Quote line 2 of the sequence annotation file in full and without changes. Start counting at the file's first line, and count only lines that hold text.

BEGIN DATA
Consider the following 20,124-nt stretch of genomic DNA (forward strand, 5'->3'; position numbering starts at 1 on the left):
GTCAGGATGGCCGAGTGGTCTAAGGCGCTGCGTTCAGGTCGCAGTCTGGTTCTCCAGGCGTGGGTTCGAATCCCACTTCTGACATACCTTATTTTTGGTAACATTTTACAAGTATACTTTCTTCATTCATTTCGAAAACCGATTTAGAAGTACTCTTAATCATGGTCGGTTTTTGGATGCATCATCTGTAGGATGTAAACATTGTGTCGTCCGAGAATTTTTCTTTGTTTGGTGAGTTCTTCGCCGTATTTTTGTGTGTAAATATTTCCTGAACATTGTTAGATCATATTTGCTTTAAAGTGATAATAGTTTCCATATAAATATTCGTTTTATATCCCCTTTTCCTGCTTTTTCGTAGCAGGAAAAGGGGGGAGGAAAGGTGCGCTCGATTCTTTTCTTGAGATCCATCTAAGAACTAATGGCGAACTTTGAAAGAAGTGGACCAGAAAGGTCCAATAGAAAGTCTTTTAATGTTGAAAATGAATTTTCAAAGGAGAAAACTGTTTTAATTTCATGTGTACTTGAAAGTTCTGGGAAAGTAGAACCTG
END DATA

GTCAGGATGGCCGAGTGGTCTAAGGCGCTGCGTTCAGGTCGCAGTCTGGTTCTCCAGGCGTGGGTTCGAATCCCACTTCTGACATACCTTATTTTTGGTAACATTTTACAAGTATACTTTCTTCATTCATTTCGAAAACCGATTTAGAAGTACTCTTAATCATGGTCGGTTTTTGGATGCATCATCTGTAGGATGTAAACATTGTGTCGTCCGAGAATTTTTCTTTGTTTGGTGAGTTCTTCGCCGTATTTTTGTGTGTAAATATTTCCTGAACATTGTTAGATCATATTTGCTTTAAAGTGATAATAGTTTCCATATAAATATTCGTTTTATATCCCCTTTTCCTGCTTTTTCGTAGCAGGAAAAGGGGGGAGGAAAGGTGCGCTCGATTCTTTTCTTGAGATCCATCTAAGAACTAATGGCGAACTTTGAAAGAAGTGGACCAGAAAGGTCCAATAGAAAGTCTTTTAATGTTGAAAATGAATTTTCAAAGGAGAAAACTGTTTTAATTTCATGTGTACTTGAAAGTTCTGGGAAAGTAGAACCTG